Reporters are staked out around the Capitol today, as they have been in recent weeks, for any sighting of witnesses coming and going to the House impeachment inquiry.
Today, it was Gordon Sondland, the U.S. ambassador to the European Union, who showed up to testify about President Trump’s policy toward Ukraine and his effort to steer diplomats toward personal lawyer Rudy Giuliani for direction.
As Sondland walked to the Capitol with his attorney, NBC News correspondent Geoff Bennett approached and attempted to ask the ambassador a question. The attorney with Sondland, Robert Luskin, tried to push Bennett out of the way, placing his hands on him at one point.
“As a respected attorney, I am sure you understand how the free press works,” Bennett protested.
The man moved away, and Bennett approached Sondland and asked, “Can you say definitively there was no quid pro quo?”
“I am not giving any comment until my testimony. Thanks,” he answered.
Bennett followed up, “Why was it important for you to show up here today?”
“It is always important to show up when Congress calls,” he answered. He was subpoenaed to testify after the Trump administration blocked him from appearing before Congress last week.
Then Bennett asked him, “Are you here to salvage your reputation sir?”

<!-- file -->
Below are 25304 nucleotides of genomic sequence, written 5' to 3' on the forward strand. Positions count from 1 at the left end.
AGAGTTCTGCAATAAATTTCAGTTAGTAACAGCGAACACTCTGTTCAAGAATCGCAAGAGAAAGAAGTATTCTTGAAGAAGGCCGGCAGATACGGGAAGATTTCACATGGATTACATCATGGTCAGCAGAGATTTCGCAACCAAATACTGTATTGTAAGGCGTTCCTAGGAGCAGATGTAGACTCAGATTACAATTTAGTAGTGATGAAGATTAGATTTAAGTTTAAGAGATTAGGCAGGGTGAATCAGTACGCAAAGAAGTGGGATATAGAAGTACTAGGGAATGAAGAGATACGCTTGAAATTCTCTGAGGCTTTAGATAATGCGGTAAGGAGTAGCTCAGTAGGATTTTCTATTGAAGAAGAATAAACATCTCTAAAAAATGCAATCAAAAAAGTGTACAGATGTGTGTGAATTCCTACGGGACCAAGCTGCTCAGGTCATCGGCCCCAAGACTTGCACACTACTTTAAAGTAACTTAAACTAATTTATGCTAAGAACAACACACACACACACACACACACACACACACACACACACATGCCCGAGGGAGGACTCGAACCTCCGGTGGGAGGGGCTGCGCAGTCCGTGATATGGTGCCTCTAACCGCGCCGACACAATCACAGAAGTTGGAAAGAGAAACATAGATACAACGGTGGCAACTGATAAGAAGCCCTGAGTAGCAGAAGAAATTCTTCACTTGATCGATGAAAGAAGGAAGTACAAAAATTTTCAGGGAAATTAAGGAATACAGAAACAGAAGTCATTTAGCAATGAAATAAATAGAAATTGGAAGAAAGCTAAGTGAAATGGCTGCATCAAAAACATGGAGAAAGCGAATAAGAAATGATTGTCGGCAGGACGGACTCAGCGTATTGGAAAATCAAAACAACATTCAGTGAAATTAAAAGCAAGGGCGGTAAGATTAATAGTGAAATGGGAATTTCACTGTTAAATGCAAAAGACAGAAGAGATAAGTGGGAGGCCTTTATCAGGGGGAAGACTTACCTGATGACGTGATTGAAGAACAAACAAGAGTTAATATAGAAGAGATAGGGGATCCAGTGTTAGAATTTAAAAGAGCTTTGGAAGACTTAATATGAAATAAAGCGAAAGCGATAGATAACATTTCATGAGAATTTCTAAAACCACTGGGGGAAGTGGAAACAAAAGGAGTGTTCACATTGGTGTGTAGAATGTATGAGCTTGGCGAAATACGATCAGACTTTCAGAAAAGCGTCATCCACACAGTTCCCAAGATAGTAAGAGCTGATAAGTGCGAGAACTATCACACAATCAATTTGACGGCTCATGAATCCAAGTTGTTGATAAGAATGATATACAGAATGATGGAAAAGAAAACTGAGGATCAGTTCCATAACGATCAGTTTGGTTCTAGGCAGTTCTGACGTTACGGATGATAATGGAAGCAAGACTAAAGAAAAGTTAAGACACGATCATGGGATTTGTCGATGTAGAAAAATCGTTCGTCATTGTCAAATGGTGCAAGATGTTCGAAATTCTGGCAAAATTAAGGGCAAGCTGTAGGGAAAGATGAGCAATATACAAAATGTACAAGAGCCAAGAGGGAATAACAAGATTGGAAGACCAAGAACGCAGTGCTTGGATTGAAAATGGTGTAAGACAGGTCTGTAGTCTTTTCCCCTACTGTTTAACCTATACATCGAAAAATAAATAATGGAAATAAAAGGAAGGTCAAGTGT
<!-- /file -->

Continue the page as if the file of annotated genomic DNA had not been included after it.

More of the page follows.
Sondland shot back, “I don’t have a reputation to salvage.”
Media stakeouts are part of the environment on Capitol Hill – various locations are even identified as preferred spots to catch passing lawmakers as they move from congressional offices to the House and Senate chambers for votes. But the stakeouts have taken on added importance in coverage of the behind-closed-doors impeachment inquiry, with reporters making any effort to capture comments or visuals on what is taking place.
In prepared remarks that Sondland planned to give the congressional inquiry, he said that Trump directed him to talk to Giuliani concerning his efforts to arrange a White House meeting with the new president of Ukraine, Volodymyr Zelensky.
“Mr. Giuliani emphasized that the president wanted a public statement from President Zelensky committing Ukraine to look into anticorruption issues,” Sondland said in his opening statement. “Mr. Giuliani specifically mentioned the 2016 election (including the DNC server) and Burisma as two anticorruption investigatory topics of importance for the president.”
The impeachment inquiry centers on Trump’s July 17 phone call with Zelensky, in which he asked the Ukrainian leader to investigate what Trump says was Ukraine’s role in the 2016 election and to launch a probe of Joe Biden and his son, Hunter. Hunter Biden was on the board of Ukrainian gas company Burisma at the time his father was vice president. No wrongdoing has been found on the part of the Bidens.
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